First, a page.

In 1970, AMC produced 31,090 Javelins and 2,110 AMXs. AMX and Javelin received a mild styling update, and added an optional "Power Blister" ram air hood that boosted the 390s horsepower to 345 (actually closer to 400 bhp). A special "Mark Donohue Edition" Javelin had all the performance options, along with a Donohue-designed spoiler. The 343 V-8 was enlarged to 360 cid and the 290 to 304. For 1971, the beefed-up 390 from 1970 was STROKED to 401ci with longer forged rods and taller deck; it was rated at an insurable 330 bhp net, though the 140+ MPH top speeds reported by the Alabama State Police indicate closer to 400 bhp. Javelin’s dramatic new TransAm derived styling, and moving the AMX to the Javelin line rather than selling it as a separate two-seat model ended the 98" wheelbase, 2600lb 2-seater. Javelin now had hump fenders, the TransAm series-developed twin canopy roof panel with the roof spoiler lip; inside, the Javelin was restyled with a “****pit” feel and many upholstery options. The fiberglass/plastic hood was dramatically raised, and the cowl-ram-air carburetor induction system was included with the optional “Go” package. A wire-mesh “full span” grille was standard, as was the functional rear deck “duck tail” spoiler and dual rearview mirrors. All Javelins were two door hardtops. Javelin was the champion of SCCA Trans-Am racing for three seasons, forcing the big three to take there toys home & give up, while Wally Booth’s Gremlin X and hundreds of AMXs tore up the drag strips. Javelin again killed the remaining competition in the SCCA Trans-Am competition, and the 401 cubic inch V8 became popular in police-edition AMC Matadors. The Chrysler Torque-Command (TorqueFlite A727) fully replaced the Borg-Warner Flash-o-Matic.
Javelins got an optional Pierre Cardin interior package featuring silky black countoured seats trimmed with flowing white, purple and red stripes flowing across them, continuing up the door panels and around the headliner. Another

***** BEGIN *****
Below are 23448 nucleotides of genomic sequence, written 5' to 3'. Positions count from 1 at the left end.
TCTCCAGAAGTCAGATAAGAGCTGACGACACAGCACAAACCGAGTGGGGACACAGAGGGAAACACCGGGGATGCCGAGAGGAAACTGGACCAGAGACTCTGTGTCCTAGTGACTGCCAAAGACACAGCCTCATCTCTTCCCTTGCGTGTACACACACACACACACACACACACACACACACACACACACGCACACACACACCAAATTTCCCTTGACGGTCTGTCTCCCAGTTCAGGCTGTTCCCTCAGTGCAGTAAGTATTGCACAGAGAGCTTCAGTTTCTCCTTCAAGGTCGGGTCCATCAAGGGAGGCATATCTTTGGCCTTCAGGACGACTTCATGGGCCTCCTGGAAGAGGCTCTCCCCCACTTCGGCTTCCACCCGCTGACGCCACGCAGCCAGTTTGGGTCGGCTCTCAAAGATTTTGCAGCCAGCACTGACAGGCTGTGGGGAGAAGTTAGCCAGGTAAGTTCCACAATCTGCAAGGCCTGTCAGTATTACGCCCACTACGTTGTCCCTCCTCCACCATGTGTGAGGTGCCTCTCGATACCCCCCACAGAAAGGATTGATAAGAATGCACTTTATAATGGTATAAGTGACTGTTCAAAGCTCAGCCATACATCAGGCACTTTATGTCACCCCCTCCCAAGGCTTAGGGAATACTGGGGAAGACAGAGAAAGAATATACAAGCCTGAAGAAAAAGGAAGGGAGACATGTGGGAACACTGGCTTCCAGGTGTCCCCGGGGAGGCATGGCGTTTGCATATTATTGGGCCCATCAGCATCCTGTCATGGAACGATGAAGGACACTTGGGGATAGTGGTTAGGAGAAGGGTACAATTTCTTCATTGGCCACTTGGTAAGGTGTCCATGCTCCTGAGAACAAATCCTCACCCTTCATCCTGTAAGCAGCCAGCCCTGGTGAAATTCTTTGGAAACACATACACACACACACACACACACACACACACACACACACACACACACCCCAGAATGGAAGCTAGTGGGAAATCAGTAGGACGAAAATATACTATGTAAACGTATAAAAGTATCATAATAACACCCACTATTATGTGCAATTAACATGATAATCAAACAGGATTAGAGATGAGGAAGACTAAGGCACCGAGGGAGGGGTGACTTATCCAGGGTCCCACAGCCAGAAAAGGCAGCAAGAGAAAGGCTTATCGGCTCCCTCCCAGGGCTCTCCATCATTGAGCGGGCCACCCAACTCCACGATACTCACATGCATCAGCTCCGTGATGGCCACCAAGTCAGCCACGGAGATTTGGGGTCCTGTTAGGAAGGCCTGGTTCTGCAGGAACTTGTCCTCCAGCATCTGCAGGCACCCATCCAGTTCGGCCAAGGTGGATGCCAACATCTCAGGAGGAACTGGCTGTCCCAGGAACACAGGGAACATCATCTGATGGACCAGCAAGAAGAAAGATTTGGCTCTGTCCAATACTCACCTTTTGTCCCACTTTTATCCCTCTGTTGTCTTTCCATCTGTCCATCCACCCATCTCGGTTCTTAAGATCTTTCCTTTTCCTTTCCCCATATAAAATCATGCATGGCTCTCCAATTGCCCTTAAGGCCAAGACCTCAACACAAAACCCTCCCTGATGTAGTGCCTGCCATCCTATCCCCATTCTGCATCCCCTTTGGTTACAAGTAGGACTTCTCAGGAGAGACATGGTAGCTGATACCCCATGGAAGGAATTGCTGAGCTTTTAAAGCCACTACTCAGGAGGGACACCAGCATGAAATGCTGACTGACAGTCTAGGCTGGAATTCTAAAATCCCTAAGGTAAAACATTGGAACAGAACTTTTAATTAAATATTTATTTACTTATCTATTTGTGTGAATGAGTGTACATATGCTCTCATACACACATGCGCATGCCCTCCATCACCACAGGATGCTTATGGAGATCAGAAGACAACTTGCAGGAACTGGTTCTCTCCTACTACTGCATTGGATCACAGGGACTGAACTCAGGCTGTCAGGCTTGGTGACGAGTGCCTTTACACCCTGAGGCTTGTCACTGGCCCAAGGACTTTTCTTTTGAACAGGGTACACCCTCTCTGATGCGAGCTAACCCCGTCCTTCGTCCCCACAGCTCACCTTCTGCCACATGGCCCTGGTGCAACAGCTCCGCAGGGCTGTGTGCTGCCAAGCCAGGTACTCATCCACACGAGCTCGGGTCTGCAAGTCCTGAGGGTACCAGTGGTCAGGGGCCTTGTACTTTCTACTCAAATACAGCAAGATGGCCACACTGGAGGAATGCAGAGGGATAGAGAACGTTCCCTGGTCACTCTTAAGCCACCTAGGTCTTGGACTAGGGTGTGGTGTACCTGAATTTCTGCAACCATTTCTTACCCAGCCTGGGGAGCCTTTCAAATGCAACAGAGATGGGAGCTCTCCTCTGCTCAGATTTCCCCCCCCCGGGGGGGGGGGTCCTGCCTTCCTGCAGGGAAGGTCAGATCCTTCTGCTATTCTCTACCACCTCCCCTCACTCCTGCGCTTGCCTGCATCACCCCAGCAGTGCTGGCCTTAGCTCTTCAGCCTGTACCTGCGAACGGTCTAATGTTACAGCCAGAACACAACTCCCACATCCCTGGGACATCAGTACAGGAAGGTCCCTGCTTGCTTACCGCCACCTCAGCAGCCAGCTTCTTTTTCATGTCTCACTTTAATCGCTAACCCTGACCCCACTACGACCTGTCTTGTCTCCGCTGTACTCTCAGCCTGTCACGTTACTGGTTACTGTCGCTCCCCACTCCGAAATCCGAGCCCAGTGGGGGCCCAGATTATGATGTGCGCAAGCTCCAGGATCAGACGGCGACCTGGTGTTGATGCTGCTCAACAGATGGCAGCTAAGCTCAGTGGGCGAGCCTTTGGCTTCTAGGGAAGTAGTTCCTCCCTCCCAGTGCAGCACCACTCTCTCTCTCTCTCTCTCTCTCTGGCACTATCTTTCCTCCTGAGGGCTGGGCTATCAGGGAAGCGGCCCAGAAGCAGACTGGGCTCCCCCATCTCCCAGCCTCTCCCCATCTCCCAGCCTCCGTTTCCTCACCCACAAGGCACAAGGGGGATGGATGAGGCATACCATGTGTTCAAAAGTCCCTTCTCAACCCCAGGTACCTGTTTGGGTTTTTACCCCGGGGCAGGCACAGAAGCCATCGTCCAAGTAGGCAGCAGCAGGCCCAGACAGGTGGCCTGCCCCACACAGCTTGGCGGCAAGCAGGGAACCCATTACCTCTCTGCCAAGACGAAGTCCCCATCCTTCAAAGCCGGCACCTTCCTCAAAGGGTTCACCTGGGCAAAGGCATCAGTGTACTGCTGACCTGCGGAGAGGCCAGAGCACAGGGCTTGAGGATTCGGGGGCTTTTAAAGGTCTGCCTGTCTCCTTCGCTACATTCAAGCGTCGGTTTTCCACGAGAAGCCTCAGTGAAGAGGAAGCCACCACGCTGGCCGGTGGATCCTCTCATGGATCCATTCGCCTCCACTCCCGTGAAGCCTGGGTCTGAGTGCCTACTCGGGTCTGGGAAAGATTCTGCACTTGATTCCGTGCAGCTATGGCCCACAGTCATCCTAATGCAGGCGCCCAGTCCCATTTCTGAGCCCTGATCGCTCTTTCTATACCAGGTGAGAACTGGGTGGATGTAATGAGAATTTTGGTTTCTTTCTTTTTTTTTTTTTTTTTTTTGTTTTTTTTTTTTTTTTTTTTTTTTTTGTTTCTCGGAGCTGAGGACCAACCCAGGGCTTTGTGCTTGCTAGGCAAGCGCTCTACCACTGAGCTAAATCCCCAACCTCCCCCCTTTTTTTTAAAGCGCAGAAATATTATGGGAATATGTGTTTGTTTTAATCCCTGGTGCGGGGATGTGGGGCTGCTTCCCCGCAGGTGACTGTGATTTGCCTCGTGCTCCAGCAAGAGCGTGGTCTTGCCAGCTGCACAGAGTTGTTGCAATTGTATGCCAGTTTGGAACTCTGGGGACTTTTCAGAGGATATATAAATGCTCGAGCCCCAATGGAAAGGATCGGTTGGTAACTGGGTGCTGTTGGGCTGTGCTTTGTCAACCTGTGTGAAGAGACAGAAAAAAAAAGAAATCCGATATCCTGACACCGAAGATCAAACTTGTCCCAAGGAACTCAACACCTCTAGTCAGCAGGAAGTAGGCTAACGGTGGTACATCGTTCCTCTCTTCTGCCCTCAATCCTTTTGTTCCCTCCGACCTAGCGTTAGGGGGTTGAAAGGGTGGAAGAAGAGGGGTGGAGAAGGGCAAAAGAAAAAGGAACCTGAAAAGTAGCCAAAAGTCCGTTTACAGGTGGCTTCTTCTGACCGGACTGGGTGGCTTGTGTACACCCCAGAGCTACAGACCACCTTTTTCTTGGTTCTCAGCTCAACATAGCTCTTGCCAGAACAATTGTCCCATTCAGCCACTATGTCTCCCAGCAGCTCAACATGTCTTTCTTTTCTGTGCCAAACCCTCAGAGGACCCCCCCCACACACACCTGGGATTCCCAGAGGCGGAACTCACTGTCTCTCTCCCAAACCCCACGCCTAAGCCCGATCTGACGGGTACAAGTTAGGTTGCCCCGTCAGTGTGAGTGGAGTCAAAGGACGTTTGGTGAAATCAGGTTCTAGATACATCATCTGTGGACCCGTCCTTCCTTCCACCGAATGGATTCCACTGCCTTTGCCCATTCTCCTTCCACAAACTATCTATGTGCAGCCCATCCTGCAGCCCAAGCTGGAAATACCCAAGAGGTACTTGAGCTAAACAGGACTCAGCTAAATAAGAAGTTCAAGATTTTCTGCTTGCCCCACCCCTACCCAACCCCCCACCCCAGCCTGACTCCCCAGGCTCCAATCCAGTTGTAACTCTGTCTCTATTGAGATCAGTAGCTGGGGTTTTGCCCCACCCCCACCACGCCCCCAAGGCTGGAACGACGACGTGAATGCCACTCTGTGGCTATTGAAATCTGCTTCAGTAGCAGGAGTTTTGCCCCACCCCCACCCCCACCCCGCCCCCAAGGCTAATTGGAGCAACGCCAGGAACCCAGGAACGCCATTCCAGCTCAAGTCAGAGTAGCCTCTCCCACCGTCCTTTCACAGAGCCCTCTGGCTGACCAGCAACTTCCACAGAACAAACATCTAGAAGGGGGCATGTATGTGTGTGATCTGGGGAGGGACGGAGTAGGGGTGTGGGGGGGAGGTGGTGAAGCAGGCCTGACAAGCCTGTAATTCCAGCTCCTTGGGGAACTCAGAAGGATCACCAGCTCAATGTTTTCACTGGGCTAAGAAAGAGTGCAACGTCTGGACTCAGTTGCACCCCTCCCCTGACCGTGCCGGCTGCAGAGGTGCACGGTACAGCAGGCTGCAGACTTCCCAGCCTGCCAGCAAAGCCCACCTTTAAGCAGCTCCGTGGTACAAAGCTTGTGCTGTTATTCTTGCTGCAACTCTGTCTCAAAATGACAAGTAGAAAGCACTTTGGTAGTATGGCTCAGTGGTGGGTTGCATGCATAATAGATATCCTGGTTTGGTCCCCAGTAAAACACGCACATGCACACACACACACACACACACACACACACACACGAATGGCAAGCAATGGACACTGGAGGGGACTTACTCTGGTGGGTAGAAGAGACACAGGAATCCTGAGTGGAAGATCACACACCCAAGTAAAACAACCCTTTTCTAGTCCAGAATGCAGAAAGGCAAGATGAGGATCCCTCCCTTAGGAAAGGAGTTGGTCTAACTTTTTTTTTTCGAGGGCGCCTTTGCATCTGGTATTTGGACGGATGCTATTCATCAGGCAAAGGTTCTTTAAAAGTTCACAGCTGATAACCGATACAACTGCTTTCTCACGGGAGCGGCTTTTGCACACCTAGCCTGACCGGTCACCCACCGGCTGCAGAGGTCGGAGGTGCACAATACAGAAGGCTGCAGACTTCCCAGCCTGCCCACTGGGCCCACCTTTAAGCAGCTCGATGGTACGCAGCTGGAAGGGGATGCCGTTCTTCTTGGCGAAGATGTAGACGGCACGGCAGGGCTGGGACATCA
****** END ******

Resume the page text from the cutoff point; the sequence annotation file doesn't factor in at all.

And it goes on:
1973 Javelin option was the "Trans-Am Victory" package celebrating their back-to-back SCCA championships; the Javelin also received new pod taillights.
Though the Javelin and AMX were both still young and dusting the competition, 1974 was the last year & they were dropped from lack of interest, along with their counterparts at Chrysler, the Barracuda and Challenger.
The 2-door Matador was replaced by the flamboyant Matador Coupe. It had an extremely long hood, deeply tunneled headlamps, bulbous curves, and four round taillights. It was a sight indeed. Car & Driver wrote that “It is, unquestionably, this year’s style leader.... You can consider that newly acquired self-assured look a tangible warning to Detroit and the world that AMC is no longer bound by the threat of financial oblivion.”
Ordered with the 401 X package, the Matador could beat any new sport sedan. The styling, under **** Teague’s leadership, was intended to help Penske, Donohue, Bobby Allison and the other AMC racers get more aerodynamic advantage on the track, which it did.
AMC NASCAR Matador
It was the only all-new American midsize car, and had an optional interior styled by Oleg Cassinni. Acceleration with the 401 was brisk, with a 16.3 second quarter mile time recorded by Car & Driver (a tad slower than Monte Carlo S but quicker by far than Cutlass); braking was far superior (184 feet from 70 mph) to Monte Carlo S, Cutlass, and Gran Torino Sport.
AMC AMX: American Motors Experimental sports car (and AMC Javelin)
Thanks to allpar.com for some data found on their site, including some of their errors which I have corrected. Thanks to others whose URLs are included here. This is only the most basic assemblage of MOPAR's lil brother AMC data...my HDD is PACKED FULL, but this here is me Android....